European Central Counterparty Limited (EuroCCP), a subsidiary of the U.S. clearing and settlement house, Depository Trust & Clearing Corporation, was formed especially for Turquoise. Initially, it will clear trades in 14 countries using seven different currencies. It is headed by Diana Chan, formerly managing director for market strategy in global transaction services at Citi. Trevor Spanner, the former head of transaction and custody services at Merrill Lynch and a former board member at what was London Clearing House, is COO. In all, 15 firms have gained approval as clearing participants, including Turquoise's nine founding members, plus ABN Amro, Barclays Capital, Credit Agricole Cheuvreux, Instinet, KAS Bank and Lehman Brothers. 
The expansion of the platform’s aims led to initial delays, as did the selection of management and the technology provider. A further setback came in October 2007 when it dropped plans to merge with Plus Markets, a London-based exchange that caters to small companies which would have provided Turquoise with a listing. The initial setbacks didn't have a great impact on the project's overall success. The new MTF in Europe was launched quickly after the appointments of Eli Lederman as MD and Cinnober as technology provider.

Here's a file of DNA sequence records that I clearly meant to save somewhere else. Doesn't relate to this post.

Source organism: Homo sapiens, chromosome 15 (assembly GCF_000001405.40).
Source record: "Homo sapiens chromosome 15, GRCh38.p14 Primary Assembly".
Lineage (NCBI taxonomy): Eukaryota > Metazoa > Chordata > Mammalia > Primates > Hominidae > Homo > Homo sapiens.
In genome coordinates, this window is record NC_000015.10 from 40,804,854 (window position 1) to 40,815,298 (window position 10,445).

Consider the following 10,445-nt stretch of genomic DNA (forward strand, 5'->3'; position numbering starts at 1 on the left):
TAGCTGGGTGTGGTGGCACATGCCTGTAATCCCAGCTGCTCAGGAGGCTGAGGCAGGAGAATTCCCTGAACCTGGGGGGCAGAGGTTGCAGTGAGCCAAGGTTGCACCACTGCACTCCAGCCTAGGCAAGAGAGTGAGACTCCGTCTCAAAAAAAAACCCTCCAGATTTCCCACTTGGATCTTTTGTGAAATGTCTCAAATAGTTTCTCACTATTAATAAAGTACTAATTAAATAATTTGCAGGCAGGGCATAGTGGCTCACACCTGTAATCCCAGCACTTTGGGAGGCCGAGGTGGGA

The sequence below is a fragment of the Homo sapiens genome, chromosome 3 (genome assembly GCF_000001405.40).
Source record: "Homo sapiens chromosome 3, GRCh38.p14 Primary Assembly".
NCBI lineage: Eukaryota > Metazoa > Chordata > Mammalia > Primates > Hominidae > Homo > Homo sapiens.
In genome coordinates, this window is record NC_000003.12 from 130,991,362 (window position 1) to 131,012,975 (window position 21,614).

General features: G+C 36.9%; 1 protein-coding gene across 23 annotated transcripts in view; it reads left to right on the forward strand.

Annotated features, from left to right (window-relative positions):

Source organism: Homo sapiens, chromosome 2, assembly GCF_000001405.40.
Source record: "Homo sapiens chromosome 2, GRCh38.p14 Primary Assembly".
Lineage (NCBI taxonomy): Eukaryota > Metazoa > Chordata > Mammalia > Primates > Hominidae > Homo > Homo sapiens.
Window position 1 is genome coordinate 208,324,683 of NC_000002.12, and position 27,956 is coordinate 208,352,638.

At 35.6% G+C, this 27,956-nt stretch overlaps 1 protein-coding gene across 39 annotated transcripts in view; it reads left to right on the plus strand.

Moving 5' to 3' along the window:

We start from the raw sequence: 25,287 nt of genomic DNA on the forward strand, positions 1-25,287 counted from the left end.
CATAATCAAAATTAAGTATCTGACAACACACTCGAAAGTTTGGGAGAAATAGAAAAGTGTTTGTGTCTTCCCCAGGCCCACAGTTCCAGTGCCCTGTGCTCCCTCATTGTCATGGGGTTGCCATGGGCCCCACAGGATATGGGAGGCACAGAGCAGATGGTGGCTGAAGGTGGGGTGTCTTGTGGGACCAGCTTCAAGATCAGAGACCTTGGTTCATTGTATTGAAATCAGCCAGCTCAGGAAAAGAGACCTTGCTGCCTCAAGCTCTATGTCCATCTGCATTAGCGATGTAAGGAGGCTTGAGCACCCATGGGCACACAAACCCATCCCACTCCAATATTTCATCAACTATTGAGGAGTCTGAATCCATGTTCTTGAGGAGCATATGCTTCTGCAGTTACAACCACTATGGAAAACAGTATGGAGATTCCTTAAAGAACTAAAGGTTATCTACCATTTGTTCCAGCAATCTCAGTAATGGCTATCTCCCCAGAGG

Turquoise began limited operations at 8 a.m. in London Aug. 15, 2008. Eli Lederman, a managing director at Morgan Stanley responsible for overseeing electronic trading systems in New York and London, was appointed as chief executive.
In early August 2010, CEO David Lester told the Financial Times that better-than-expected dark pool trading revenues meant the exchange was closer to turning a profit than previously thought. Asked by the FT when Turquoise would be profitable, Lester said: "I would say we are about just under half way there."
- David Lester, CEO
- ↑ LSE Unveils Turquoise Acquisition. Press Association.
- ↑ Former Turquoise chief Eli Lederman sues LSE. The Telegraph (UK).
- ↑ Big swing as Turquoise tops monthly dark trading for first time. The Trade News.
- ↑ London Stock Exchange readies Turquoise for Linux migration. ComputerWorld UK.
- ↑ European trading platforms to offer US stocks. The Financial Times.
- ↑ Turquoise moves to link up ‘dark pool’ liquidity. The Financial Times.
- ↑ Exchanges appear ready to go over to the dark side. Financial Times.
- ↑ Turquoise Granted FSA Approval. Advanced Trading.
- ↑ DTCC to handle clearing for Turquoise. Financial Times.
- ↑ Turquoise clearer names chief. Financial Times.
- ↑ EuroCCP to Launch Clearing & Settlement System Friday. Wall Street & Technology.
- ↑ Plus pulls out of a merger with Turquoise. Financial Times.
- ↑ Turquoise Opens Doors. SecuritiesIndustry.com.
- ↑ Turquoise appoints chief from Morgan Stanley. Financial Times.
- ↑ LSE’s Turquoise heading into profit. Financial Times.